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Act of Uniformity 1662

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Over the course of English parliamentary history there were a number of Acts of Uniformity. All had the basic object of establishing some sort of religious orthodoxy within the English church. See Act of Uniformity for links to the different "acts of uniformity" within the English Parliament.

The Act of Uniformity 1662 (13 & 14 Ch. 2, c. 4) was enacted after the restoration of the monarchy. It required the use of all the rites and ceremonies in the Book of Common Prayer of 1662 in church services.

The Act of Uniformity 1662 (14 Car 2 c 4) was an Act of the Parliament of England. It is also cited as 13 & 14 Ch.2 c. 4,[nb 1] 19 May 1662. It prescribed the form of public prayers, administration of sacraments, and other rites of the Established Church of England, following all the rites and ceremonies and doctrines prescribed in the Book of Common Prayer.

Adherence to this was required in order to hold any office in government or the church, although the edition of the Book of Common Prayer prescribed by the Act (1662) was so new that most people had never even seen a copy. It also required episcopal ordination for all ministers, which was reintroduced after the Puritans had abolished many features of the Church during the Civil War.[Act of Uniformity 1662]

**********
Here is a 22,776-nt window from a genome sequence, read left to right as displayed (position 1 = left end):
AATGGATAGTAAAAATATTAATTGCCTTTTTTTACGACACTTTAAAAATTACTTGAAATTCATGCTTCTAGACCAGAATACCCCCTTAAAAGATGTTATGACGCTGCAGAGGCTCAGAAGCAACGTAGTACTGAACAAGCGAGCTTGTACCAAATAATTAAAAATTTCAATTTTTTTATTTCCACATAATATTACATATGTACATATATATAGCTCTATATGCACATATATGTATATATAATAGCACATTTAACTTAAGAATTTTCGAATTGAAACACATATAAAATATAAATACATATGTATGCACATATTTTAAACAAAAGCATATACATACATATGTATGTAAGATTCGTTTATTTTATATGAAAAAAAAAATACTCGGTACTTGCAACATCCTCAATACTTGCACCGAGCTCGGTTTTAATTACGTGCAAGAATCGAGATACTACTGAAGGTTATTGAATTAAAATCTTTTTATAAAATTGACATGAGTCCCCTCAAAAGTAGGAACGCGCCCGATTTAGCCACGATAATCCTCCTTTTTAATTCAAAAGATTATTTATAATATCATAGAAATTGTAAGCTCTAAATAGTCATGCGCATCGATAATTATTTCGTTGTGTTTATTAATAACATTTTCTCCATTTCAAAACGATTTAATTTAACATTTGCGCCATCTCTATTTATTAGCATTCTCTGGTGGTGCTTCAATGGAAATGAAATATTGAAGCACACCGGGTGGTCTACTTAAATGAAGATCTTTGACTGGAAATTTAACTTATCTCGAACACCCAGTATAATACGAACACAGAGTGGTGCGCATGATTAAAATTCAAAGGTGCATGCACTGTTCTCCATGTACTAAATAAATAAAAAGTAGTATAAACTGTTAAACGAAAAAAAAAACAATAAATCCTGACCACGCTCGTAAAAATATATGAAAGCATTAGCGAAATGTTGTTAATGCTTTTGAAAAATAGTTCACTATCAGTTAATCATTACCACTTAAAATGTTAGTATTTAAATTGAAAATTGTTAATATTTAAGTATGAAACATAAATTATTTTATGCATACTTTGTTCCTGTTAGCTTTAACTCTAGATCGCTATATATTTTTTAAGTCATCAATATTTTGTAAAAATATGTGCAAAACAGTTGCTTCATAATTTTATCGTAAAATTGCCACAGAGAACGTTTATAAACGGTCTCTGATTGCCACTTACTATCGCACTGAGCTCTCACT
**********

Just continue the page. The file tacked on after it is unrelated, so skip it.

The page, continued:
The Act of Uniformity 1662 required the use of all the rites and ceremonies in the Book of Common Prayer in church services. [Choudhury 2005] It also required episcopal ordination for all ministers. As a result, nearly 2,000 clergymen were "ejected" from the established church for not conforming to the provisions of the Act. [Choudhury 2005] Subsequently, a Nonconformist was an English subject belonging to any non-Anglican church or to a non-Christian religion. A person who also advocated religious liberty may be more narrowly considered as such. [Reynolds 2003]

Presbyterians, Congregationalists, Baptists, and those less organized, were considered Nonconformists at the time of the 1662 Act of Uniformity. Later, as other groups formed, they were also considered Nonconformists. These included Methodists, Unitarians, 'Quakers', Plymouth Brethren, English Moravians, and The Salvation Army. [Nonconformist. (2014)] NOTE: Modified in 1872-The provisions of the Act of Uniformity 1662 were modified by the Act of Uniformity Amendment Act 1872.


Note: Image source retrieved from: {http://www.legislation.gov.uk/aep/Cha2/14/4/introduction?timeline=true#reference-c919446]

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